08 марта 2013, 04:05

Guest Post: North Korean "Insanity" Part of Geopolitical Game

Submitted by Jen Alic of OilPrice.com, North Korean leader Kim Jong-un may be colorful, but he isn’t crazy. There is logic behind the intensified war rhetoric, and while it may be convenient for the American public to believe that they are about to be attacked unprovoked by the unhinged dictator of an eerily isolated country, the truth of the matter is that the US and its allies have been doing some offensive posturing that has Pyongyang very much on edge. North Korea on Tuesday threatened to attack the US and South Korea with “lighter and smaller nukes”. This threat has prompted South Korea to threaten to strike North Korea’s military command if “provoked” and the UN to move closer to slapping new sanctions on Pyongyang’s banking sector and diplomats. The sanctions resolution was introduced by the US and China and specifically targets North Korean bankers and overseas cash mules. It also targets diplomats and seeks to lend added strength to air and sea cargo inspections going in and out of North Korea. While mainstream media outlets are wont to describe North Korea’s rhetoric as increasingly bold, the threats and recent tests of long-range rockets and nuclear weapons are not the result of bravado, rather of fear. The US and its East Asia allies (namely South Korea and Japan) have been preparing for an offensive on North Korea ever since the death of Kim Jong-il. They see a window of opportunity in the instability of the fragile succession.  Pyongyang has no choice now but to rattle its sabers--and rattling them at traditionally quiet South Korea is the most effective strategy. This is where North Korea can do the greatest damage, and if it feels that a US offensive is imminent, South Korea will come under attack. At the same time, an attack on South Korea will be the final justification for an all-out US-led offensive on North Korea. Right now, Pyongyang is hedging its bets on whether the US is willing to sacrifice its ally to this conflict. Is North Korea confident enough in its nuclear capabilities to act as a deterrent to a US-led regime change effort? The nuclear tests are meant to demonstrate that confidence, but they also demonstrate fear.  The North Korea saga has been a long one, and threats have waxed and waned, always with various talking heads tossing about the idea of a major regional war. What’s different this time is that the US has clearly gone on the offensive and pushed Pyongyang into a dangerous corner. But there’s another potential geopolitical twist to this saga … Sending NBA hero Denis Rodman to Pyongyang to entertain Kim Jong-un—a die-hard basketball fan—was said to be a goodwill gesture from Washington. Clearly, Washington’s policy decisions are nearly as colorful as Pyongyang’s. Denis Rodman, oddly enough, is a tool (in the instrumental sense of the word). This is where it gets interesting. The US can take its preparations for an offensive against North Korea to a certain point. This point must be impeccably balanced with the aim of upping the ante in negotiations with Pyongyang. Once this is achieved, Washington’s new “pivot” towards Asia plans can enter another more delicate phase—a phase that recognizes the geopolitical importance of North Korea as an ally against China. Certainly, this must be what the most cynically astute minds in Washington are thinking. At the same time that the US and South Korea undertake carefully designed war games that simulate an offensive on North Korea, Washington sends in Denis Rodman in a push and pull effort. China has to play along for now because it understands that a nuclear weaponized North Korea could be a formidable blackmailer. North Korea could capitalize on this new geopolitics, or it could choose to attack South Korea and start off a major war. The ball, it would seem, is in Denis Rodman’s court.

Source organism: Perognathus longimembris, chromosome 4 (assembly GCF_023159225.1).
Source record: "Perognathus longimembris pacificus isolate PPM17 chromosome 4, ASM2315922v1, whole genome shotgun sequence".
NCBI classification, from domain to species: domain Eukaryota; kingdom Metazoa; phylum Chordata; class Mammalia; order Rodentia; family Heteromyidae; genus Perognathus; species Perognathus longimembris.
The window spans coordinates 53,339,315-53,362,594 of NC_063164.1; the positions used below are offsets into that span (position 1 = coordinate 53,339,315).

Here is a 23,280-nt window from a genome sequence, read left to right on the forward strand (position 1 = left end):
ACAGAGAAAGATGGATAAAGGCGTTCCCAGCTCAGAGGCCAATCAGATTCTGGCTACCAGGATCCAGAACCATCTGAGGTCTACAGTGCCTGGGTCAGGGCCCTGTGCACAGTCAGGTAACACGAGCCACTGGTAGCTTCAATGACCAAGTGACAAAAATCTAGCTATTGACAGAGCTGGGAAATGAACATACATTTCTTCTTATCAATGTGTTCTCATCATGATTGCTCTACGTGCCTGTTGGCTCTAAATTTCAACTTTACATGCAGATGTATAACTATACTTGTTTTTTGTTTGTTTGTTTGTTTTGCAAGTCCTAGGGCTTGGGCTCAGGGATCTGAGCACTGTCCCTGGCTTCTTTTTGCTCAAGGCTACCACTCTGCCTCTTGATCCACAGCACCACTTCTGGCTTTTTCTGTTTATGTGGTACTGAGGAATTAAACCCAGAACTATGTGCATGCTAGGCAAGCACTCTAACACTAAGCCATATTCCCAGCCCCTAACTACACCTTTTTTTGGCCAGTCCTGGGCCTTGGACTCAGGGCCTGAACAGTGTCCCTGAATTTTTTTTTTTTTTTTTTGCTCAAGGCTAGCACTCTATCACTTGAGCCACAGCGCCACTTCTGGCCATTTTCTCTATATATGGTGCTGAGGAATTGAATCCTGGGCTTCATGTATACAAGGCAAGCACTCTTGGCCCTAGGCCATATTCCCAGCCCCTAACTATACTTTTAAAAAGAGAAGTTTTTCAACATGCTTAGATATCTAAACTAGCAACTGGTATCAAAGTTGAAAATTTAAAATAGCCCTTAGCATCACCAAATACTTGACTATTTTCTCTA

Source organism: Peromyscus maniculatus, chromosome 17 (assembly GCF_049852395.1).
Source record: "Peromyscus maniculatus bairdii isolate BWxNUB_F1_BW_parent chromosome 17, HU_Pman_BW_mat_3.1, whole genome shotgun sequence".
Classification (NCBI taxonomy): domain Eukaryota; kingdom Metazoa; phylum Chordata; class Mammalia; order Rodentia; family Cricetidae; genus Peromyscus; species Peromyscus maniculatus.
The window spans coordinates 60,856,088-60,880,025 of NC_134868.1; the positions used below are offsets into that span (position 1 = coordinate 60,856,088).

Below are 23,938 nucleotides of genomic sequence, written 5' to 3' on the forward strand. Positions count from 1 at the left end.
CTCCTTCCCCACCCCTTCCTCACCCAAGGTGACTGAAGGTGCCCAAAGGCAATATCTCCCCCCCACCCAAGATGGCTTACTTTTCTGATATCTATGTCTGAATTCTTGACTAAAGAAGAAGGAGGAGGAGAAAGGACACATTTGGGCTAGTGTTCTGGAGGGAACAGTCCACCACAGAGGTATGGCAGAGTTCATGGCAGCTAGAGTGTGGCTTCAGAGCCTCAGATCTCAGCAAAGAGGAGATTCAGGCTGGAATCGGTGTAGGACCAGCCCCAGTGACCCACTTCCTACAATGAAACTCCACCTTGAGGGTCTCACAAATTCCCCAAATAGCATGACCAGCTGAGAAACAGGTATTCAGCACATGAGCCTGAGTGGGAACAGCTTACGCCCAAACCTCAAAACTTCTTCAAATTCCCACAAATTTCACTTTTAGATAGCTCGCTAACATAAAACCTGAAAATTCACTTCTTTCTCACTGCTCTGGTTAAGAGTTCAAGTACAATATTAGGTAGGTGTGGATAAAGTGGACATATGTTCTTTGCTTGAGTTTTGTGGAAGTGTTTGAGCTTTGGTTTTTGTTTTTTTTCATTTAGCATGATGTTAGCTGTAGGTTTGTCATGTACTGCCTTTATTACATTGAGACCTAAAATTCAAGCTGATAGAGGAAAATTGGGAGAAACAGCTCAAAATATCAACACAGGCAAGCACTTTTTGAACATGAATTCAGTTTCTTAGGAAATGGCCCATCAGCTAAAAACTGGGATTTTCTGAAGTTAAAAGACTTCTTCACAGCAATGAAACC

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05 марта 2013, 06:57

China's Housing Bubble Goes Mainstream America